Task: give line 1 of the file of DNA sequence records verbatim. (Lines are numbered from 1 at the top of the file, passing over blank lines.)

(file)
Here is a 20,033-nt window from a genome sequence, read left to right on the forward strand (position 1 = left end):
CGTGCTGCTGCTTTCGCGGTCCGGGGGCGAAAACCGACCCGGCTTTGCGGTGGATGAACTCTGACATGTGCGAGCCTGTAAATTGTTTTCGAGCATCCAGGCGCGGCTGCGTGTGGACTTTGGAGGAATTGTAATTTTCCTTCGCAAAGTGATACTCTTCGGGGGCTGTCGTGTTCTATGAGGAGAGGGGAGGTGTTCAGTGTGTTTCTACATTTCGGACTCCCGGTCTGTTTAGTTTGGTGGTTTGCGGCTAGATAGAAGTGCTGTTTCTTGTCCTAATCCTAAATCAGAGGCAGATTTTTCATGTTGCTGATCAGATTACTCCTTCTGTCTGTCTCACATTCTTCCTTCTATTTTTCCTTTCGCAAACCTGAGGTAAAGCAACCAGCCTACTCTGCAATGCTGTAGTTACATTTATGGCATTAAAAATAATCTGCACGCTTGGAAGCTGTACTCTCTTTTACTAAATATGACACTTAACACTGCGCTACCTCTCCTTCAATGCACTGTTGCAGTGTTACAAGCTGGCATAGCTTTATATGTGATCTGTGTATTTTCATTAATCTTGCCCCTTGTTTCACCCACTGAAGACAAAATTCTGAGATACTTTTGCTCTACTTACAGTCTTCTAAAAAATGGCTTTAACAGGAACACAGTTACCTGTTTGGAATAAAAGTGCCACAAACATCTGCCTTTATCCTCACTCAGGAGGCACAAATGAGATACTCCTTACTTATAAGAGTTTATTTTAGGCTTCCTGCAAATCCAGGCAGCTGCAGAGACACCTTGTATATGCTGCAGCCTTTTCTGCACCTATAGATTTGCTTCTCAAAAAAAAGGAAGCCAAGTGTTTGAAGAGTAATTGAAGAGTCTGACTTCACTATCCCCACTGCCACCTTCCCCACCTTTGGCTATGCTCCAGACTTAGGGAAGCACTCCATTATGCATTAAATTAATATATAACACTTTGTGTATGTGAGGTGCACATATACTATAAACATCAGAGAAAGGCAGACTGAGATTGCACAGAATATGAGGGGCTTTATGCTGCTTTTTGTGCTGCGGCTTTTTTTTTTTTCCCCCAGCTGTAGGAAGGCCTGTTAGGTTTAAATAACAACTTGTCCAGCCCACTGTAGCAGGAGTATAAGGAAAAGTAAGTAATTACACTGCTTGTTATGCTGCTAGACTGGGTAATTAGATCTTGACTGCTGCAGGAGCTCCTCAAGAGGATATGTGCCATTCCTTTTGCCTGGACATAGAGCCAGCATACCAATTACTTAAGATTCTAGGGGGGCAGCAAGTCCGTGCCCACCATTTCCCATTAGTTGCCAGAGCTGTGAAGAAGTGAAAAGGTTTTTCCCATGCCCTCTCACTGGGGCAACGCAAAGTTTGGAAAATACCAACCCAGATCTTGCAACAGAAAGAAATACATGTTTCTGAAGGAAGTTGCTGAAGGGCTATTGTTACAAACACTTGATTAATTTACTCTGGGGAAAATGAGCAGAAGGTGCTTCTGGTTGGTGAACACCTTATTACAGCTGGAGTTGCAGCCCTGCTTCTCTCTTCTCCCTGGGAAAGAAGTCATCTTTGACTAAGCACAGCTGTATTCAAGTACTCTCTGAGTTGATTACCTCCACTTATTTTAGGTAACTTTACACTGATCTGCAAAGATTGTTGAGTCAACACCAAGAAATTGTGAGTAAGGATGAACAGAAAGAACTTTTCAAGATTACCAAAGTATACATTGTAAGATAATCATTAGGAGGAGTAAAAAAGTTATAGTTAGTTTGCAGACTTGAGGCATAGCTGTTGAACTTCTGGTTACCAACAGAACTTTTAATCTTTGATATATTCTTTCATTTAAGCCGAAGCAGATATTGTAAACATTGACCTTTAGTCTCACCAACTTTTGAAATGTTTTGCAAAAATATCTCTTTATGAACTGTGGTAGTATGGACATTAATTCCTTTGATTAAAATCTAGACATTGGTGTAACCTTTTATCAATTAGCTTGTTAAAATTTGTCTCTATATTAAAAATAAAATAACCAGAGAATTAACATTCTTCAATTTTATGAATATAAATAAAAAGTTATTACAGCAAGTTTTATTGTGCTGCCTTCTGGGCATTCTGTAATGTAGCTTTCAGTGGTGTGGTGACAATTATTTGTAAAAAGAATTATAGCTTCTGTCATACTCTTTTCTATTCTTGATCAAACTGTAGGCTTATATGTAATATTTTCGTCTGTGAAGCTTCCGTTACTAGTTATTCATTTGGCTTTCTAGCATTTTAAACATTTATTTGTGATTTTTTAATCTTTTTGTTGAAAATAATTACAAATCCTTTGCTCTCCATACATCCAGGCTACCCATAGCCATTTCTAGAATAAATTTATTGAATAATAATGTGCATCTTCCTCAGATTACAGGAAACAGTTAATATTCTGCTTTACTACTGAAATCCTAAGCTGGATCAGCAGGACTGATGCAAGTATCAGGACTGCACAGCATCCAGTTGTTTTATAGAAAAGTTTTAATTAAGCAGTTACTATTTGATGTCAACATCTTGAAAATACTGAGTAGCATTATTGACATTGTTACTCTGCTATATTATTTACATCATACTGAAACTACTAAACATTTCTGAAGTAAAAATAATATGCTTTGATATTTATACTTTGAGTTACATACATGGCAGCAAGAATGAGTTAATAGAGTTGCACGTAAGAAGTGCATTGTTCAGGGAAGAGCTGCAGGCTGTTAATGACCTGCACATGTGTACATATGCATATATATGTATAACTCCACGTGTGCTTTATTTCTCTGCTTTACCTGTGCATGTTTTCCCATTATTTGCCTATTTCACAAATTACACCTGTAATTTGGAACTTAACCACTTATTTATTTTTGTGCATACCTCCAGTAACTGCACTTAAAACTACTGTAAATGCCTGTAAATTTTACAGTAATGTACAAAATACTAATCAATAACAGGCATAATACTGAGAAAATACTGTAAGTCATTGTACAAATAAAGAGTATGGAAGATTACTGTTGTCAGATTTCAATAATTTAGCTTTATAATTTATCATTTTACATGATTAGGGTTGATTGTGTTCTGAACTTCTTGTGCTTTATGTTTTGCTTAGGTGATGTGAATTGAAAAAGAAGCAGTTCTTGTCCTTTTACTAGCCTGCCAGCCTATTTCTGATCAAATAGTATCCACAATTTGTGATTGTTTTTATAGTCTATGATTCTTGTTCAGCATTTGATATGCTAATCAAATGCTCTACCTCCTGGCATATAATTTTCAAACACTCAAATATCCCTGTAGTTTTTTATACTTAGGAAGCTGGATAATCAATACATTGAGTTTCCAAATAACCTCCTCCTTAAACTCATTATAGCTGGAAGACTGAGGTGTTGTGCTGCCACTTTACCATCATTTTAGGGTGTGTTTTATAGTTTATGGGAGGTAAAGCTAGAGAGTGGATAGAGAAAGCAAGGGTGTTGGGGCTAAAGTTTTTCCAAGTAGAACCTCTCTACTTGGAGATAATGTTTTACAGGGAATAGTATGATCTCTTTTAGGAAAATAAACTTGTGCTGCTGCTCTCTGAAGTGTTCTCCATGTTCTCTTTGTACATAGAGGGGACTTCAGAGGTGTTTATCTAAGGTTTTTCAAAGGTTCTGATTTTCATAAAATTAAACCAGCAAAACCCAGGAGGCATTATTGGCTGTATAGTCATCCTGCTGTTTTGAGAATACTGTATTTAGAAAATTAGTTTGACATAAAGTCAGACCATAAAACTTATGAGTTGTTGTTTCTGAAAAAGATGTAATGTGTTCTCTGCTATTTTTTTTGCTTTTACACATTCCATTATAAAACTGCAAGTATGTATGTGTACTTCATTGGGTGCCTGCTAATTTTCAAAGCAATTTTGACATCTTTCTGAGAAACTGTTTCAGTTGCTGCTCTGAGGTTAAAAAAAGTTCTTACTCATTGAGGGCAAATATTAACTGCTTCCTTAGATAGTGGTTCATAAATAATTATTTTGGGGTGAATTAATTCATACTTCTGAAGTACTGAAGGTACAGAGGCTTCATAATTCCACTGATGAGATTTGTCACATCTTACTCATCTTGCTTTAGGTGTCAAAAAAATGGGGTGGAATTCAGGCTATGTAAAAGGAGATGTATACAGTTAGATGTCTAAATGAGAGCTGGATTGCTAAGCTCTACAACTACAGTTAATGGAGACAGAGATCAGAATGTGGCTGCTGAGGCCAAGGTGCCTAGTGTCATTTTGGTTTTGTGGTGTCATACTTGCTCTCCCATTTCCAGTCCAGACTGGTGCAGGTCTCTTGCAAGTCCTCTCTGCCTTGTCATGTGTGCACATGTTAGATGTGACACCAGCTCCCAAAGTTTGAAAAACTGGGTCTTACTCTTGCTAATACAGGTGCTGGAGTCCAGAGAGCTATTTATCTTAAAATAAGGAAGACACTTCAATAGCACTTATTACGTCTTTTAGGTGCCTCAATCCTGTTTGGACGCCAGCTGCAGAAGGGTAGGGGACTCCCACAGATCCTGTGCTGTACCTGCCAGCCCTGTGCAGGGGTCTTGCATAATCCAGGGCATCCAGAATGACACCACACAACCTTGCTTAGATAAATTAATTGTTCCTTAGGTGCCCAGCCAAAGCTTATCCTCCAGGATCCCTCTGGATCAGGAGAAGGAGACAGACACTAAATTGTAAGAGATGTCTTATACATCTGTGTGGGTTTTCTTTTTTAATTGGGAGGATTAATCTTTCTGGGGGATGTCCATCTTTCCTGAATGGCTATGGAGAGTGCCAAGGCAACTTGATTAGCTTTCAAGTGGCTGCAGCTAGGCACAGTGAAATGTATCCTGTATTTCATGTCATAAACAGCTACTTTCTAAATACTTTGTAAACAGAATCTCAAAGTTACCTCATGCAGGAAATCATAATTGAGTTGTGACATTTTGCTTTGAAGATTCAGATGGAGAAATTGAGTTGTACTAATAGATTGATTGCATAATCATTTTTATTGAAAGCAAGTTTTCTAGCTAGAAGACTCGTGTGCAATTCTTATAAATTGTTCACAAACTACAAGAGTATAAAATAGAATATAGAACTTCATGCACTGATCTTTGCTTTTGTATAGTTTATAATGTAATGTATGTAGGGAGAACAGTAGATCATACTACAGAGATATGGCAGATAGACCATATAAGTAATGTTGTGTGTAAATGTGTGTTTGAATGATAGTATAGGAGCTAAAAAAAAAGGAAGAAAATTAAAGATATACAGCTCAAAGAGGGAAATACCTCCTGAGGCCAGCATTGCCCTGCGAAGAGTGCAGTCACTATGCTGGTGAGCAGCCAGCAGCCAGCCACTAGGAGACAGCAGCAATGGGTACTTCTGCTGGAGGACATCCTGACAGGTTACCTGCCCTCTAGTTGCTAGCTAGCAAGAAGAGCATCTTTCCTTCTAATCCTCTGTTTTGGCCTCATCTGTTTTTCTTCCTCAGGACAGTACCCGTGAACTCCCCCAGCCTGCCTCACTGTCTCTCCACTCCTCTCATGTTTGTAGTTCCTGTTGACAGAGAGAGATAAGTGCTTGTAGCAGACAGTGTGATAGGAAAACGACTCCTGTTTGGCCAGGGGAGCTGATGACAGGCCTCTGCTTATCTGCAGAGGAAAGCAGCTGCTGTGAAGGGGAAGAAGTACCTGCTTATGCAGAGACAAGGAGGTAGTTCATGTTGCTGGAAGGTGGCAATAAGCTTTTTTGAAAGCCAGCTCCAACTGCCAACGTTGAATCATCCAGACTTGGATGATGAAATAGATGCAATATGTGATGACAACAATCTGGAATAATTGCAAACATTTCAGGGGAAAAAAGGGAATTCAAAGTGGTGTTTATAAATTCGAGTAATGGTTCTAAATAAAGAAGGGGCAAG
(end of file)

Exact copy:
Here is a 20,033-nt window from a genome sequence, read left to right on the forward strand (position 1 = left end):